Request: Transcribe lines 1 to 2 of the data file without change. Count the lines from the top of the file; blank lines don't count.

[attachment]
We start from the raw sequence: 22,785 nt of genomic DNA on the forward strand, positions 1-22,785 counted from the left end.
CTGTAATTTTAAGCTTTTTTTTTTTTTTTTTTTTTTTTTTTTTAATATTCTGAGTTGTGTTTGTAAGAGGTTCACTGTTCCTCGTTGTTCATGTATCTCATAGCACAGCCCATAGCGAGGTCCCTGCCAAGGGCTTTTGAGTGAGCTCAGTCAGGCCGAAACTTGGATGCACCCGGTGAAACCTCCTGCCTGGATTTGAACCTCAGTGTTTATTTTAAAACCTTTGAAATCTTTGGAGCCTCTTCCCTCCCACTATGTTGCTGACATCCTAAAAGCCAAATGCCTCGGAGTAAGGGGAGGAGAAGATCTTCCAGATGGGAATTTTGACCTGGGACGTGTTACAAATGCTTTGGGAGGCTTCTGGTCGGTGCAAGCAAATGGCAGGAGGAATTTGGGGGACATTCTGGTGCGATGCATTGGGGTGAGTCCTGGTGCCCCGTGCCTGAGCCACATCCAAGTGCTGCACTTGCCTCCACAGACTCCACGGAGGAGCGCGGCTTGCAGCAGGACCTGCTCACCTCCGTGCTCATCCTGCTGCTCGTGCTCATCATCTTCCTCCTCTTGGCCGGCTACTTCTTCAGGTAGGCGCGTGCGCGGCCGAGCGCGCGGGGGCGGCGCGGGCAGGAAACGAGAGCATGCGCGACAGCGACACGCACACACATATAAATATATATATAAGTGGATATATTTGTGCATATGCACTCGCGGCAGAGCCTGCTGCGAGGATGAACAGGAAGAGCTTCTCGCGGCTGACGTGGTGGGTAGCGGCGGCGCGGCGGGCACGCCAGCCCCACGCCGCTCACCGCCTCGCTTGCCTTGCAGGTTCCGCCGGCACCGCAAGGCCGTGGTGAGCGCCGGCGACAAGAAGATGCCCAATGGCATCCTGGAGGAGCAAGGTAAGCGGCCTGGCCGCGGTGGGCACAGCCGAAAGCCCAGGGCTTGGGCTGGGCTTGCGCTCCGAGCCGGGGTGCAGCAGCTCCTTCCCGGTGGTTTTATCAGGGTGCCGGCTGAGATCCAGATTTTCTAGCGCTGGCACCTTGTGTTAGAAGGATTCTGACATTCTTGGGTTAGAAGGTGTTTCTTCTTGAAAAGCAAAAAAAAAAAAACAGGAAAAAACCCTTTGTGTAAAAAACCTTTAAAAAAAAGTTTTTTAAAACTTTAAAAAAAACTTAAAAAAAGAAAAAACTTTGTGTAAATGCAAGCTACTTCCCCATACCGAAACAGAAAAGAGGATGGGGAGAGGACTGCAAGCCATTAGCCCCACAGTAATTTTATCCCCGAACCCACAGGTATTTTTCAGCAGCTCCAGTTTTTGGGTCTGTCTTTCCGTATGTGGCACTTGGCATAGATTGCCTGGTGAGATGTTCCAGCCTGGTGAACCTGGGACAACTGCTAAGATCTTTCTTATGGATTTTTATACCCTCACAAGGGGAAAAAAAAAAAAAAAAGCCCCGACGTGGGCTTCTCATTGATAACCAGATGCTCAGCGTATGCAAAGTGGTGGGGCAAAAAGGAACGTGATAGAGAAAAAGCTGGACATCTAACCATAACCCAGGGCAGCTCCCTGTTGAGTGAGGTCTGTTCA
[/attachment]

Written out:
We start from the raw sequence: 22,785 nt of genomic DNA on the forward strand, positions 1-22,785 counted from the left end.
CTGTAATTTTAAGCTTTTTTTTTTTTTTTTTTTTTTTTTTTTTAATATTCTGAGTTGTGTTTGTAAGAGGTTCACTGTTCCTCGTTGTTCATGTATCTCATAGCACAGCCCATAGCGAGGTCCCTGCCAAGGGCTTTTGAGTGAGCTCAGTCAGGCCGAAACTTGGATGCACCCGGTGAAACCTCCTGCCTGGATTTGAACCTCAGTGTTTATTTTAAAACCTTTGAAATCTTTGGAGCCTCTTCCCTCCCACTATGTTGCTGACATCCTAAAAGCCAAATGCCTCGGAGTAAGGGGAGGAGAAGATCTTCCAGATGGGAATTTTGACCTGGGACGTGTTACAAATGCTTTGGGAGGCTTCTGGTCGGTGCAAGCAAATGGCAGGAGGAATTTGGGGGACATTCTGGTGCGATGCATTGGGGTGAGTCCTGGTGCCCCGTGCCTGAGCCACATCCAAGTGCTGCACTTGCCTCCACAGACTCCACGGAGGAGCGCGGCTTGCAGCAGGACCTGCTCACCTCCGTGCTCATCCTGCTGCTCGTGCTCATCATCTTCCTCCTCTTGGCCGGCTACTTCTTCAGGTAGGCGCGTGCGCGGCCGAGCGCGCGGGGGCGGCGCGGGCAGGAAACGAGAGCATGCGCGACAGCGACACGCACACACATATAAATATATATATAAGTGGATATATTTGTGCATATGCACTCGCGGCAGAGCCTGCTGCGAGGATGAACAGGAAGAGCTTCTCGCGGCTGACGTGGTGGGTAGCGGCGGCGCGGCGGGCACGCCAGCCCCACGCCGCTCACCGCCTCGCTTGCCTTGCAGGTTCCGCCGGCACCGCAAGGCCGTGGTGAGCGCCGGCGACAAGAAGATGCCCAATGGCATCCTGGAGGAGCAAGGTAAGCGGCCTGGCCGCGGTGGGCACAGCCGAAAGCCCAGGGCTTGGGCTGGGCTTGCGCTCCGAGCCGGGGTGCAGCAGCTCCTTCCCGGTGGTTTTATCAGGGTGCCGGCTGAGATCCAGATTTTCTAGCGCTGGCACCTTGTGTTAGAAGGATTCTGACATTCTTGGGTTAGAAGGTGTTTCTTCTTGAAAAGCAAAAAAAAAAAAACAGGAAAAAACCCTTTGTGTAAAAAACCTTTAAAAAAAAGTTTTTTAAAACTTTAAAAAAAACTTAAAAAAAGAAAAAACTTTGTGTAAATGCAAGCTACTTCCCCATACCGAAACAGAAAAGAGGATGGGGAGAGGACTGCAAGCCATTAGCCCCACAGTAATTTTATCCCCGAACCCACAGGTATTTTTCAGCAGCTCCAGTTTTTGGGTCTGTCTTTCCGTATGTGGCACTTGGCATAGATTGCCTGGTGAGATGTTCCAGCCTGGTGAACCTGGGACAACTGCTAAGATCTTTCTTATGGATTTTTATACCCTCACAAGGGGAAAAAAAAAAAAAAAAGCCCCGACGTGGGCTTCTCATTGATAACCAGATGCTCAGCGTATGCAAAGTGGTGGGGCAAAAAGGAACGTGATAGAGAAAAAGCTGGACATCTAACCATAACCCAGGGCAGCTCCCTGTTGAGTGAGGTCTGTTCA